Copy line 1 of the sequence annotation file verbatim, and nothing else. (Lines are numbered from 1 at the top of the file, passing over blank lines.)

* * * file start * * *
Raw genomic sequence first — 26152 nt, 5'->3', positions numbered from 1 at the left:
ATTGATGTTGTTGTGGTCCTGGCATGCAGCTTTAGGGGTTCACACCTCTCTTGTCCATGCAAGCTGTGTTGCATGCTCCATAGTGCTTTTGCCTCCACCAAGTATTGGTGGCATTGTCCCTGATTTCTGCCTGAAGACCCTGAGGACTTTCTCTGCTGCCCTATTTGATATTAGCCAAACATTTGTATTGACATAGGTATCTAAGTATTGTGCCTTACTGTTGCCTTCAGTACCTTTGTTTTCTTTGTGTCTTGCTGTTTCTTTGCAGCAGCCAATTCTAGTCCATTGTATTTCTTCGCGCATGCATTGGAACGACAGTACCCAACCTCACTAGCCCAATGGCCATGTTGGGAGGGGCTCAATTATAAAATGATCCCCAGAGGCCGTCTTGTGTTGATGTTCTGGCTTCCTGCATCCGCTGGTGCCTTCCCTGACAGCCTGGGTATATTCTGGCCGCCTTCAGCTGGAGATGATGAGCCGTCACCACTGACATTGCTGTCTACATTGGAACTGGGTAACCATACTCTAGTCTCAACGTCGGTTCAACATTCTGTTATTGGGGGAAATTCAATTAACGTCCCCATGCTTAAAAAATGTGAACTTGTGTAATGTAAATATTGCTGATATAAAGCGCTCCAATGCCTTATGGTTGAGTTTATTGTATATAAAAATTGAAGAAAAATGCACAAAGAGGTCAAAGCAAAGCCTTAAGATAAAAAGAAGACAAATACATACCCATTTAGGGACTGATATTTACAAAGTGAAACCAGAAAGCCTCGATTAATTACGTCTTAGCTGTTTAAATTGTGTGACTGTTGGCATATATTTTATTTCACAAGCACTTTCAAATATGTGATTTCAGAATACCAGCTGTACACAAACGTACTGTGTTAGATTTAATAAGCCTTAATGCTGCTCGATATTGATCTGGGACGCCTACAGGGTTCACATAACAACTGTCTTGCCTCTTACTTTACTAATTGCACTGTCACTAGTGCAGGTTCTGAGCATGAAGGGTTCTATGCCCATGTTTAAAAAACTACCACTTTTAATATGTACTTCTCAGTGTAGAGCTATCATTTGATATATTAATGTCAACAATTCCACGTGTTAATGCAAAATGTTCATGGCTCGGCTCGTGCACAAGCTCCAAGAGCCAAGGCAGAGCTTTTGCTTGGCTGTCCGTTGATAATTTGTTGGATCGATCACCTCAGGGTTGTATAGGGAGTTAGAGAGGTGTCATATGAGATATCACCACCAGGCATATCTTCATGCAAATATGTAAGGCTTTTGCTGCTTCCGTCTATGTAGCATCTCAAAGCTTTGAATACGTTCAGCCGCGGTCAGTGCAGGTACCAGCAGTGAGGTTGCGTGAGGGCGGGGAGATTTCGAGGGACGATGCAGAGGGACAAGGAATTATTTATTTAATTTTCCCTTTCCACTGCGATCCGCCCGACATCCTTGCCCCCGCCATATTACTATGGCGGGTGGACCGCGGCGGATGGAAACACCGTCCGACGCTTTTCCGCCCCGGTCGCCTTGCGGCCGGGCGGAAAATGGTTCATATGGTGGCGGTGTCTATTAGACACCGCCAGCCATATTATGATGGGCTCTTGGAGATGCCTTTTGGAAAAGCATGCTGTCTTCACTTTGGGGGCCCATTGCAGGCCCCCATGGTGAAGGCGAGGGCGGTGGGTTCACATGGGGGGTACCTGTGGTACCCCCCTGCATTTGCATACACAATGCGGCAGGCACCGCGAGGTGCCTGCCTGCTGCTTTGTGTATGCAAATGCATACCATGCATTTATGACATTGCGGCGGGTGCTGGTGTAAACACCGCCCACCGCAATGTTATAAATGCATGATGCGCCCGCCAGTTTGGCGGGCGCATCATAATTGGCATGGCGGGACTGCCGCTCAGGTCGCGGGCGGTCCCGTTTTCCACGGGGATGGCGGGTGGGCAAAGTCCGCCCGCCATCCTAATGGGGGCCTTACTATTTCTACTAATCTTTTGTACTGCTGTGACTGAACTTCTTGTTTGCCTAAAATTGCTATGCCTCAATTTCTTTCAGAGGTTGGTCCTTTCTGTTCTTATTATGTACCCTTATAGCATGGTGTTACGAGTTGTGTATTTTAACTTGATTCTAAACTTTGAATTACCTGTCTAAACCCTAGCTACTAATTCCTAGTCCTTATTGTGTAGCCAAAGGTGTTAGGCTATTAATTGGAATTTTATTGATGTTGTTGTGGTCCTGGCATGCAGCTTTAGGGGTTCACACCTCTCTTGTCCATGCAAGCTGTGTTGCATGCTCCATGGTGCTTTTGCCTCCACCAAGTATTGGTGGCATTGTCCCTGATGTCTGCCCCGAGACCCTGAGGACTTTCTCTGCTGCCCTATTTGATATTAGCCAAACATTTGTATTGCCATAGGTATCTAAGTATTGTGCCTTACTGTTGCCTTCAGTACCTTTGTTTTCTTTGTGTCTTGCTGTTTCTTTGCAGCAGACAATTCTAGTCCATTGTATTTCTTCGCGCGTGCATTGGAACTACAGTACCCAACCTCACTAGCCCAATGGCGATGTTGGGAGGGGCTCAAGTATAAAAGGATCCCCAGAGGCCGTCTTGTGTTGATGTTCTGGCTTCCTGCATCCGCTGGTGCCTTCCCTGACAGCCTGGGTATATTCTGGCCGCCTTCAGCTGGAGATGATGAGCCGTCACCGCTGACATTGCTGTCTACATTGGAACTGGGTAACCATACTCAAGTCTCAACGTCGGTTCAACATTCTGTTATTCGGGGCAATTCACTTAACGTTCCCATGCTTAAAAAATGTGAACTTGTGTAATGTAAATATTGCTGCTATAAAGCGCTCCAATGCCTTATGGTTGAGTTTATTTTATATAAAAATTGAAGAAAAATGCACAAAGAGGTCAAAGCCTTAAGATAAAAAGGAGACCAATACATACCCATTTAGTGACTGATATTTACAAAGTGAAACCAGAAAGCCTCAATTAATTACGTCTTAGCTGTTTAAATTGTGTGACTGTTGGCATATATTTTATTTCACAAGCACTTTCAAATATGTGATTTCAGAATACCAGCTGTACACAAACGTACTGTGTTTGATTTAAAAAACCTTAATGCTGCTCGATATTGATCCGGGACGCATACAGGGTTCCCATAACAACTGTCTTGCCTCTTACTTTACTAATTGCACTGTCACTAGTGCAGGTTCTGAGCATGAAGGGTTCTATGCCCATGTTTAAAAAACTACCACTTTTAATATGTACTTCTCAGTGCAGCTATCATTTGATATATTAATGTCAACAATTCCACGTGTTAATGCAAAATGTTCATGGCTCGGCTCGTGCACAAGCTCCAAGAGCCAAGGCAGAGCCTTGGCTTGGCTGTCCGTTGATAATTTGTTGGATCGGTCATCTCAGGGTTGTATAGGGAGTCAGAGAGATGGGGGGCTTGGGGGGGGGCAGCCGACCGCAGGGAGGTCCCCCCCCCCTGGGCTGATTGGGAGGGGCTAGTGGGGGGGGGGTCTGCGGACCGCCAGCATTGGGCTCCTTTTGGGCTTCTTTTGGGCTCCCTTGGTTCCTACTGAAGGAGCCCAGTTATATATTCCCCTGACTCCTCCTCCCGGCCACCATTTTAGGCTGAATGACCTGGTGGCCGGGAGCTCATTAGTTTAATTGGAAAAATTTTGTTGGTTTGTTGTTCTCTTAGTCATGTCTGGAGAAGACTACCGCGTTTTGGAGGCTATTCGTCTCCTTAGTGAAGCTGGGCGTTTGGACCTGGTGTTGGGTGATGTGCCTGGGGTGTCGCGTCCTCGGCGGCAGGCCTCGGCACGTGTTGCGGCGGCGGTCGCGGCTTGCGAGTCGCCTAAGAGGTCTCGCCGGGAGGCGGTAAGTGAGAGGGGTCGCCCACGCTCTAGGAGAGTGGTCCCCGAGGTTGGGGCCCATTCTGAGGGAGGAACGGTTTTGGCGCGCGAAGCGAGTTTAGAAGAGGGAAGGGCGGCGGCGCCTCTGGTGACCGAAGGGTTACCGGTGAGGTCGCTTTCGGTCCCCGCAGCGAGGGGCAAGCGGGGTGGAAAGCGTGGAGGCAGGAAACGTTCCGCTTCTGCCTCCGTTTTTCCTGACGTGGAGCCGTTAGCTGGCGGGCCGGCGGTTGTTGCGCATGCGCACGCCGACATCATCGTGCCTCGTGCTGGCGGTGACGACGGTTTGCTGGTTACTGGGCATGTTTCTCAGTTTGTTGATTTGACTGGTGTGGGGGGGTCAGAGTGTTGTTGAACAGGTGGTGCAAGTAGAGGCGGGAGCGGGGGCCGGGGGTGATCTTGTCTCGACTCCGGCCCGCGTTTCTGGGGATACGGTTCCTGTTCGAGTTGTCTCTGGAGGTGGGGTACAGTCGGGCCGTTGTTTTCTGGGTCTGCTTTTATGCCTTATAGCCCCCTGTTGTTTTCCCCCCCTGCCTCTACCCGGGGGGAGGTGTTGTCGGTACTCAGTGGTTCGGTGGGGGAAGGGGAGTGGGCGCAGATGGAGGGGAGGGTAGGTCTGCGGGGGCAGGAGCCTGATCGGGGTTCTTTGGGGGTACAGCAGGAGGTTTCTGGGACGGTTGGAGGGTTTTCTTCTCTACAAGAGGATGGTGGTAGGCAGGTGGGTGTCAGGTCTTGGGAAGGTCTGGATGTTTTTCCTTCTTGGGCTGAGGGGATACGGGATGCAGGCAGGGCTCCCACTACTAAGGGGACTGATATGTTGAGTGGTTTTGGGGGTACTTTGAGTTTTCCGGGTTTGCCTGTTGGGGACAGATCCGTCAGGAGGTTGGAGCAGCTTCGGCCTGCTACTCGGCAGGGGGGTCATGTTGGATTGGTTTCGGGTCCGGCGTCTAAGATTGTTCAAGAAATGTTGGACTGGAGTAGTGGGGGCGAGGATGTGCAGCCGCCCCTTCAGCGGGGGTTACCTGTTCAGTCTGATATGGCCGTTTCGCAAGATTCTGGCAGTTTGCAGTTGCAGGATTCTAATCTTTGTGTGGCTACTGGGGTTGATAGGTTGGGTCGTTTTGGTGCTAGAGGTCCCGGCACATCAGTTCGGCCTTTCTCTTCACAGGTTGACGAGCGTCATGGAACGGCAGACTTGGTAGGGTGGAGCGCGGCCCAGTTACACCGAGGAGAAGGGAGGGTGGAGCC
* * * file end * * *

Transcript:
Raw genomic sequence first — 26152 nt, 5'->3', positions numbered from 1 at the left: